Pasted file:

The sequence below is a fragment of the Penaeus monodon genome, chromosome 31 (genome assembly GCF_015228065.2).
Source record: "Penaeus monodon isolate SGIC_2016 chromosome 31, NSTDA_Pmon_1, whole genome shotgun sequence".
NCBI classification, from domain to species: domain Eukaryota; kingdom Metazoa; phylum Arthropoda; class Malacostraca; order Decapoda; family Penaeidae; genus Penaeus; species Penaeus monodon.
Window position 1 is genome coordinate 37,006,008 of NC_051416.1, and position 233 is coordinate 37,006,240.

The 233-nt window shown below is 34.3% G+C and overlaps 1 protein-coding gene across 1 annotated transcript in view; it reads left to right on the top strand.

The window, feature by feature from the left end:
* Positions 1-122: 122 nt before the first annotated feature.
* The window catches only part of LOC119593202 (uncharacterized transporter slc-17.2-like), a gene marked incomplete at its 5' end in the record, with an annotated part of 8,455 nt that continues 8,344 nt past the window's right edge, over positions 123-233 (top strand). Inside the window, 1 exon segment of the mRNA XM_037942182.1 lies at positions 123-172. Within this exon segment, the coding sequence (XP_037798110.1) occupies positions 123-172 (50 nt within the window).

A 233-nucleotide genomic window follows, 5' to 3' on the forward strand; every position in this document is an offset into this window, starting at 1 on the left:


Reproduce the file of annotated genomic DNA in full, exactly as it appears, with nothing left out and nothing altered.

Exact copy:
The sequence below is a fragment of the Penaeus monodon genome, chromosome 31 (genome assembly GCF_015228065.2).
Source record: "Penaeus monodon isolate SGIC_2016 chromosome 31, NSTDA_Pmon_1, whole genome shotgun sequence".
NCBI classification, from domain to species: domain Eukaryota; kingdom Metazoa; phylum Arthropoda; class Malacostraca; order Decapoda; family Penaeidae; genus Penaeus; species Penaeus monodon.
Window position 1 is genome coordinate 37,006,008 of NC_051416.1, and position 233 is coordinate 37,006,240.

The 233-nt window shown below is 34.3% G+C and overlaps 1 protein-coding gene across 1 annotated transcript in view; it reads left to right on the top strand.

The window, feature by feature from the left end:
* Positions 1-122: 122 nt before the first annotated feature.
* The window catches only part of LOC119593202 (uncharacterized transporter slc-17.2-like), a gene marked incomplete at its 5' end in the record, with an annotated part of 8,455 nt that continues 8,344 nt past the window's right edge, over positions 123-233 (top strand). Inside the window, 1 exon segment of the mRNA XM_037942182.1 lies at positions 123-172. Within this exon segment, the coding sequence (XP_037798110.1) occupies positions 123-172 (50 nt within the window).

A 233-nucleotide genomic window follows, 5' to 3' on the forward strand; every position in this document is an offset into this window, starting at 1 on the left: